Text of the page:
Wind Turbine Technologies
Wind turbine technologies have evolved over centuries from traditional wind mills to the slick turbines we know today. Developing a wind turbine requires a number of design decisions, starting from the axis orientation, and number of blades to choice of material.
Over the years, a dominant design has emerged, which consists of 3 blades, mostly up-wind rotor, pitch-control for braking and an integrated gear box.
However, in this context, "dominant" does not necessarily mean "best". The best turbine technology for a given project depends on the site's precise wind profile and other requirements. This is why many variations exist.
The most widely used application is the wind anemometer with its moving cups. Small-scale roof-top turbines are also often with a vertical axis to avoid gear box.
tip speed ratio: 4
tip speed ratio: <1
- Omni-direction - wind may come from any direction
- Easy to mount at ground level, no tower needed
- Low rotation speed - no gearbox needed - less noise
- Generally near the ground with low wind speeds
- Self-starting problems
- Drag devices capture only ~15% of energy, Darrieus ~40%.
- No large-scale commercial application
Horizontal axis is the most common design for turbines, and is also the design of the traditional wind mills. For electricity generation, mostly 3 blades or less.
Tip speed ratio:12
Tip speed ratio: 6
Tip speed ratio: 1
- Tip speed ratio is the ratio of the tangential velocity of the blade (at the tip) to the undisturbed wind speed. Fewer blades means higher tip speed. The optimum tip speed ratio that maximises the lift-to-drag force ratio is around 8. With more than 4 blades, less efficiency because each blade operates in the wake of others.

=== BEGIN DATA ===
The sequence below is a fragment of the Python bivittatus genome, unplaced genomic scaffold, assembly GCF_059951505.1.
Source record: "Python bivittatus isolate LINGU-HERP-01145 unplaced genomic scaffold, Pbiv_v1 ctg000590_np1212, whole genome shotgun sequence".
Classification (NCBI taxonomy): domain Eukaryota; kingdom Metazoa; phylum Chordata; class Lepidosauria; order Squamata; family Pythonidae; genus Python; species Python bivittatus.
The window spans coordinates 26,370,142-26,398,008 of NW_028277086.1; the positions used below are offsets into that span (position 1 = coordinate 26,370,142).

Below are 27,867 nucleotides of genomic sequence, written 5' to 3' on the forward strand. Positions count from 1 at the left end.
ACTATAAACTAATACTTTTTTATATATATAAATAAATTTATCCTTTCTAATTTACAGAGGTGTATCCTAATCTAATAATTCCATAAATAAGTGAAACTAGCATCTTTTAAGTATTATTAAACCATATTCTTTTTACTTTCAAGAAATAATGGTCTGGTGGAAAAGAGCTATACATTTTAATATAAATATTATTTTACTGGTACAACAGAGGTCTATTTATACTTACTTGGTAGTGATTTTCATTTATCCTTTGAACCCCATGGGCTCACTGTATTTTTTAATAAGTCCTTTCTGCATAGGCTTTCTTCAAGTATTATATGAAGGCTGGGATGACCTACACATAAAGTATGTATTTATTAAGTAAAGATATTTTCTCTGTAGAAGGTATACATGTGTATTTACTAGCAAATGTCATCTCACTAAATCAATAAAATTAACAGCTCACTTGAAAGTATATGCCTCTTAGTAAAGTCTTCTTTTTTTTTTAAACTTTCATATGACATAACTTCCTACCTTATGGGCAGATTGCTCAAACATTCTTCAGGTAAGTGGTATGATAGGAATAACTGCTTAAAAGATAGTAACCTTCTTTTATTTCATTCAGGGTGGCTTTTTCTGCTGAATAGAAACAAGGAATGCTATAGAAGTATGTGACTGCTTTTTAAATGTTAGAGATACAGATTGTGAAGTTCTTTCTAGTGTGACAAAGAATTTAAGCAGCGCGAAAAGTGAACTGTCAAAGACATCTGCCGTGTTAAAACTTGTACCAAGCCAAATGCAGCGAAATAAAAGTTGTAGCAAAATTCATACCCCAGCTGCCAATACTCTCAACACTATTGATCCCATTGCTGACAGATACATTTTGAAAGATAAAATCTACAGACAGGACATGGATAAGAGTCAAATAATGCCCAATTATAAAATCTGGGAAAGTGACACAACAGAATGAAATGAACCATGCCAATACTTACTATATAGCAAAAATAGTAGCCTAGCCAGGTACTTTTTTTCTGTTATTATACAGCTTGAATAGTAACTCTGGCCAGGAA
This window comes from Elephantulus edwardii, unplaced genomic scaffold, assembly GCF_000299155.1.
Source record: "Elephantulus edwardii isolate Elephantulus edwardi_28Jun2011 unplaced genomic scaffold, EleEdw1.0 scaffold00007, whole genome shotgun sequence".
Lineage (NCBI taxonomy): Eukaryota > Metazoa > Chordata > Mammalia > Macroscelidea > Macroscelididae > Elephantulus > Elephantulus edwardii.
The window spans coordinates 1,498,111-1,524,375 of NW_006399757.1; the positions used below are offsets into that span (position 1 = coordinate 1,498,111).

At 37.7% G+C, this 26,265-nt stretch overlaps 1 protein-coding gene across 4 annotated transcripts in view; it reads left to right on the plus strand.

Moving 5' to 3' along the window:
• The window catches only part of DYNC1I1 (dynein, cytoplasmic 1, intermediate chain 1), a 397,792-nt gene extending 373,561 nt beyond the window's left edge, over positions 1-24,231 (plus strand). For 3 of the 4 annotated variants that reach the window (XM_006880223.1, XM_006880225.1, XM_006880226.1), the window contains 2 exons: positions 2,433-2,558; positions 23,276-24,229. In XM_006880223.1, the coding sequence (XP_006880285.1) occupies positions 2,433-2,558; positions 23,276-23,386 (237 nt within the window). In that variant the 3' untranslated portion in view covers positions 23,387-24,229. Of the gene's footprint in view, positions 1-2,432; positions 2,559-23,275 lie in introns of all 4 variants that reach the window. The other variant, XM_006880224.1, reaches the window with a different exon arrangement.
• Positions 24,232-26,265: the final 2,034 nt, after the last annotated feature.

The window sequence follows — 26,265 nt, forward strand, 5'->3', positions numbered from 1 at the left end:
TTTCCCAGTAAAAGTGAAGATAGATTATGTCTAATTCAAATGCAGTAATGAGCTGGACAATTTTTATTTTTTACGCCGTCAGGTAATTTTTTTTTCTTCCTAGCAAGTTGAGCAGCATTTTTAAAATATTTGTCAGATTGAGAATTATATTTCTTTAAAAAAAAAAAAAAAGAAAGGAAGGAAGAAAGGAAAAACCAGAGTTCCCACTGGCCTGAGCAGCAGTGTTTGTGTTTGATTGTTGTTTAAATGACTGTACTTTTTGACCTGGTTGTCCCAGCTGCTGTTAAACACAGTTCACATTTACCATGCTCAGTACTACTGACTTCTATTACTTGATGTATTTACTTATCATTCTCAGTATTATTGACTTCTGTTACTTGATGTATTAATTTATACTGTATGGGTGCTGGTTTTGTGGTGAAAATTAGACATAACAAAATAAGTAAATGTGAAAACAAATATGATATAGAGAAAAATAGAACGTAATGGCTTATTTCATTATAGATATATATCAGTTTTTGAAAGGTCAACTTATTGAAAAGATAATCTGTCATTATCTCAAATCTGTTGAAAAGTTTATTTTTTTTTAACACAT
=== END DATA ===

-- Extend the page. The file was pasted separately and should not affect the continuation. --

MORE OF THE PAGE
- Efficiencies up to 50%
- Lower cut-in wind speeds than vertical turbines
A control mechanism is an overspeed control that allows the rotors to be slowed down or stopped. Its purpose is to
- optimize aerodynamic efficiency
- keep the generator with its speed and torque limits and rotor and tower within strength limits
- enable maintenance
- educe noise
- Passive: Blades are at a fixed pitch that starts to stall when the wind speed is too high.
- Active: motor turns the blades towards stall when wind speeds are too high.
- Hybrid: Pitch can be adjusted manually to reflect site's particular wind regime.
- Disadvantage: Stalled blades cause large vibration and therefore noise.
Always active control: Blades rotate out of the wind when wind speeds are too high.
Standard modern turbines all furl in high wind.
- Requires active pitch control: Pitch angle of the blades needs to be minimised first, otherwise the torque on the rotor would be to big for furling.
- Active: Vertical furling (as diagram) with hyrdraulic, spring-loaded or electric motor driven.
- Passive: Horizontal furling with yaw
Indirect: The rotor drives a gearbox, which drives the asynchronous generator at around 1000rpm.
- Laminated wood
- Lightweight glass-enforced plastic - this is most common among large blades - 50 to 100m long.
Yaw mechanism moves the nacelle of a horizontal turbine around its tower into the wind when the wind direction changes.
- Passive: with a fin attached to the nacelle on the opposite side of the rotor.
- Active: with a motor
- Bending and welding in factory
- Long experience
- Steel is expensive.
- Transporting on the ground subject to size limits 4-5m.
- Example: REpower
- Less steel than steel tube.
- Good for high towers
- Constructed on-site
- Requires lots of inspection and on-site labour.
- Example: SeeBa, Suzlon
- Less use of expensive steel
- Quality problems with on-site concrete. due to changing weather conditions. Alternative: ship segments from manufactury subject to transport limits.
- Example: Enercon